He was a quiet man, not given to drama or drawing attention to himself in a group, but every once in awhile he told a funny story that was all the funnier because it was so unexpected, and delivered deadpan, until his wry smile at the punchline. Also, having grown up in a German community in North Dakota, he talked like Lawrence Welk (who grew up just down the road), which added a lot of flavor.

This story is about Farmer Jones and Farmer Brown. These two farmers had a feud going, who knows what about, but they refused to talk to each other. This worked fine until one day when Farmer Brown’s bull broke out of the pasture he was supposed to be inhabiting and ended up in Farmer Jones’ pasture.

The normal procedure in this case would be for Farmer Jones to call Farmer Brown and give him a heads up, or, if he was exceptionally generous, to load up the bull in his truck and haul him home. But Farmer Jones was having none of that. He decided to send a telegram instead. The shortest possible telegram, because apparently you were charged for telegrams by the word, and Farmer Jones wanted to spend as little money as possible communicating with his sworn enemy.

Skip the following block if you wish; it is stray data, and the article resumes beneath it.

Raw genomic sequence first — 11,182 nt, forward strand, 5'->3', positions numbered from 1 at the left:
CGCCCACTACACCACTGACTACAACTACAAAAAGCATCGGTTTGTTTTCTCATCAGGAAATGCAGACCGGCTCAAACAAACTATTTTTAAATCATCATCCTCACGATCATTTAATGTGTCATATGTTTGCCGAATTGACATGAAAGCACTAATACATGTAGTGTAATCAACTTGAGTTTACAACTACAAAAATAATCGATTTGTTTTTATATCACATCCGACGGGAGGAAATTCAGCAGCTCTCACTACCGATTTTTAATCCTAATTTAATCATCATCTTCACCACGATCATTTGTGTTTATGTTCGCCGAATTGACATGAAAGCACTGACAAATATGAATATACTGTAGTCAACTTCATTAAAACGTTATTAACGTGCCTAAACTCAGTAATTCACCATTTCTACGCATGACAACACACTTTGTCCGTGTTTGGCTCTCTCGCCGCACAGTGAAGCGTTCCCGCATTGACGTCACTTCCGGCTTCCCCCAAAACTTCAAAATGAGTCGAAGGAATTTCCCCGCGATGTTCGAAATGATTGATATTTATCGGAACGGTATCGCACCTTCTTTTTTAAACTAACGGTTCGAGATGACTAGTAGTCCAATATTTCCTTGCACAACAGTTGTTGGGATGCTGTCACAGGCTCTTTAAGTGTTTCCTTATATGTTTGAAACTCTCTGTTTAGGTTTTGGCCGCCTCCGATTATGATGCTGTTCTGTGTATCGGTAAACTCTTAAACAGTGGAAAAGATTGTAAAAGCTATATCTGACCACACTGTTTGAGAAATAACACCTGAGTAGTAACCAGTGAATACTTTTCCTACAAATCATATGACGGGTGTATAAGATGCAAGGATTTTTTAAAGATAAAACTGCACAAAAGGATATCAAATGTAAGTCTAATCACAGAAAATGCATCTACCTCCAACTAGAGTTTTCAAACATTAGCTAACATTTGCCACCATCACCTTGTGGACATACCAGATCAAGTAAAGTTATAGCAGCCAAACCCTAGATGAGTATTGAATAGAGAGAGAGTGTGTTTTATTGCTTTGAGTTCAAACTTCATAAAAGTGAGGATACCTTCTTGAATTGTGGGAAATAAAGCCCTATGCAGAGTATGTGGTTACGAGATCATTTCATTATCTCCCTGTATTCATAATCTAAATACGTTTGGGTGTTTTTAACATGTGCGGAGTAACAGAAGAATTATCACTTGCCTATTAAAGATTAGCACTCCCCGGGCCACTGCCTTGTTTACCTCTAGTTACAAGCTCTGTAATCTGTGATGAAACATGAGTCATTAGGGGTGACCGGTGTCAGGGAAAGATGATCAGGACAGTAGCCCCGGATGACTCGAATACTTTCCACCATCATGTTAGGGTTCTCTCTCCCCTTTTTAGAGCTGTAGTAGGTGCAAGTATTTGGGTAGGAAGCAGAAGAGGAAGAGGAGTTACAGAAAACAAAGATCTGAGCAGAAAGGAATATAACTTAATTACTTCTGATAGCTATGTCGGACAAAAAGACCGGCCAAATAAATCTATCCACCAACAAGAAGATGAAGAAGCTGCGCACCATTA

After giving it a great deal of thought, Farmer Jones sent a one-word telegram: COMFORTABLE.

There was no response from Farmer Brown.

A few days passed. Military maneuvers were conducted in Farmer Jones’ pasture (unlikely, I know. This is a joke, remember). When they finished and cleared out, a grenade was left behind, and believe it or not, Farmer Brown’s bull found it and swallowed it.

Farmer Jones sent a second one-word telegram to Farmer Brown: ABOMINABLE.

Still no response from Farmer Jones.